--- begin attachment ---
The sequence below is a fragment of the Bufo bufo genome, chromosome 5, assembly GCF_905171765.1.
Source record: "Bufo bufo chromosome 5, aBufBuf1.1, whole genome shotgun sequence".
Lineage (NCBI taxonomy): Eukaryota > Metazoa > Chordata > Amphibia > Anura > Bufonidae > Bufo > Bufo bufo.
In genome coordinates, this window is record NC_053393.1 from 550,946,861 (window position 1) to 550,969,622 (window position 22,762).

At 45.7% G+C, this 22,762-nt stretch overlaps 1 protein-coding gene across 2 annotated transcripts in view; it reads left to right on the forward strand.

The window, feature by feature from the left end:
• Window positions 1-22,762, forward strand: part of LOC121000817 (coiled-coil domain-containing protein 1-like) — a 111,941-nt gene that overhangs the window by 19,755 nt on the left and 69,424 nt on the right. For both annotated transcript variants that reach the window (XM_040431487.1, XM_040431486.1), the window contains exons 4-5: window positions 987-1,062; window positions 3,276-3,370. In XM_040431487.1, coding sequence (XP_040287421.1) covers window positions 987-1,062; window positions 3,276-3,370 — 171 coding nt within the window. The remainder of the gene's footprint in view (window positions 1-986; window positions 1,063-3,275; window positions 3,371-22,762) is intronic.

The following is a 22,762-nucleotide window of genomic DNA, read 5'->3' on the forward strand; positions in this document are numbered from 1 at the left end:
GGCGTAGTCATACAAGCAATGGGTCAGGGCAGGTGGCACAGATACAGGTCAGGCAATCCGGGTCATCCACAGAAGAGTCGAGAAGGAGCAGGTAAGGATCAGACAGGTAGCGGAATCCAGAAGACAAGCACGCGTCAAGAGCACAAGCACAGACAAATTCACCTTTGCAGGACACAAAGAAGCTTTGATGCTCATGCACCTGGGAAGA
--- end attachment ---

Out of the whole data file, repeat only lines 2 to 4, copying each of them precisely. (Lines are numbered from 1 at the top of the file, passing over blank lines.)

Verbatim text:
Source record: "Bufo bufo chromosome 5, aBufBuf1.1, whole genome shotgun sequence".
Lineage (NCBI taxonomy): Eukaryota > Metazoa > Chordata > Amphibia > Anura > Bufonidae > Bufo > Bufo bufo.
In genome coordinates, this window is record NC_053393.1 from 550,946,861 (window position 1) to 550,969,622 (window position 22,762).